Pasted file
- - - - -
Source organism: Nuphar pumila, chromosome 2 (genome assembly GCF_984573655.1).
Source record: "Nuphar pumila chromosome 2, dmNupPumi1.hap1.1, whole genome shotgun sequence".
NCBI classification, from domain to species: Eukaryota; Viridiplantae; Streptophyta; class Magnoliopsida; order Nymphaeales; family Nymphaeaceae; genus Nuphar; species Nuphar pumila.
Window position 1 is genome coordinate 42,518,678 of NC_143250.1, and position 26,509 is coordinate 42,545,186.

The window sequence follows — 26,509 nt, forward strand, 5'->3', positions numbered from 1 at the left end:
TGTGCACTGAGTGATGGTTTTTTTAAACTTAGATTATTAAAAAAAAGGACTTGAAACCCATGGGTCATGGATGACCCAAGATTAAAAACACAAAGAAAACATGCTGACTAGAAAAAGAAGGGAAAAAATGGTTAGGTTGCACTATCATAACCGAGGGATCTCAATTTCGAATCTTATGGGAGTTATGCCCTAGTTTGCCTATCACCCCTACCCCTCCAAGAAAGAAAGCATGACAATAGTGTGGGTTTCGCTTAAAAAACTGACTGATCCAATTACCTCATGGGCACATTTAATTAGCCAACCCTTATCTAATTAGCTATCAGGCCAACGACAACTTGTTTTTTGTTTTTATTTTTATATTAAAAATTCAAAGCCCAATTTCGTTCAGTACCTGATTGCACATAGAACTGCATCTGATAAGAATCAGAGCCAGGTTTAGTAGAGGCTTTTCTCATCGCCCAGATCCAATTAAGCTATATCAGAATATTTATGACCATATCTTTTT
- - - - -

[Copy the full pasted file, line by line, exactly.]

Source organism: Nuphar pumila, chromosome 2 (genome assembly GCF_984573655.1).
Source record: "Nuphar pumila chromosome 2, dmNupPumi1.hap1.1, whole genome shotgun sequence".
NCBI classification, from domain to species: Eukaryota; Viridiplantae; Streptophyta; class Magnoliopsida; order Nymphaeales; family Nymphaeaceae; genus Nuphar; species Nuphar pumila.
Window position 1 is genome coordinate 42,518,678 of NC_143250.1, and position 26,509 is coordinate 42,545,186.

The window sequence follows — 26,509 nt, forward strand, 5'->3', positions numbered from 1 at the left end:
TGTGCACTGAGTGATGGTTTTTTTAAACTTAGATTATTAAAAAAAAGGACTTGAAACCCATGGGTCATGGATGACCCAAGATTAAAAACACAAAGAAAACATGCTGACTAGAAAAAGAAGGGAAAAAATGGTTAGGTTGCACTATCATAACCGAGGGATCTCAATTTCGAATCTTATGGGAGTTATGCCCTAGTTTGCCTATCACCCCTACCCCTCCAAGAAAGAAAGCATGACAATAGTGTGGGTTTCGCTTAAAAAACTGACTGATCCAATTACCTCATGGGCACATTTAATTAGCCAACCCTTATCTAATTAGCTATCAGGCCAACGACAACTTGTTTTTTGTTTTTATTTTTATATTAAAAATTCAAAGCCCAATTTCGTTCAGTACCTGATTGCACATAGAACTGCATCTGATAAGAATCAGAGCCAGGTTTAGTAGAGGCTTTTCTCATCGCCCAGATCCAATTAAGCTATATCAGAATATTTATGACCATATCTTTTT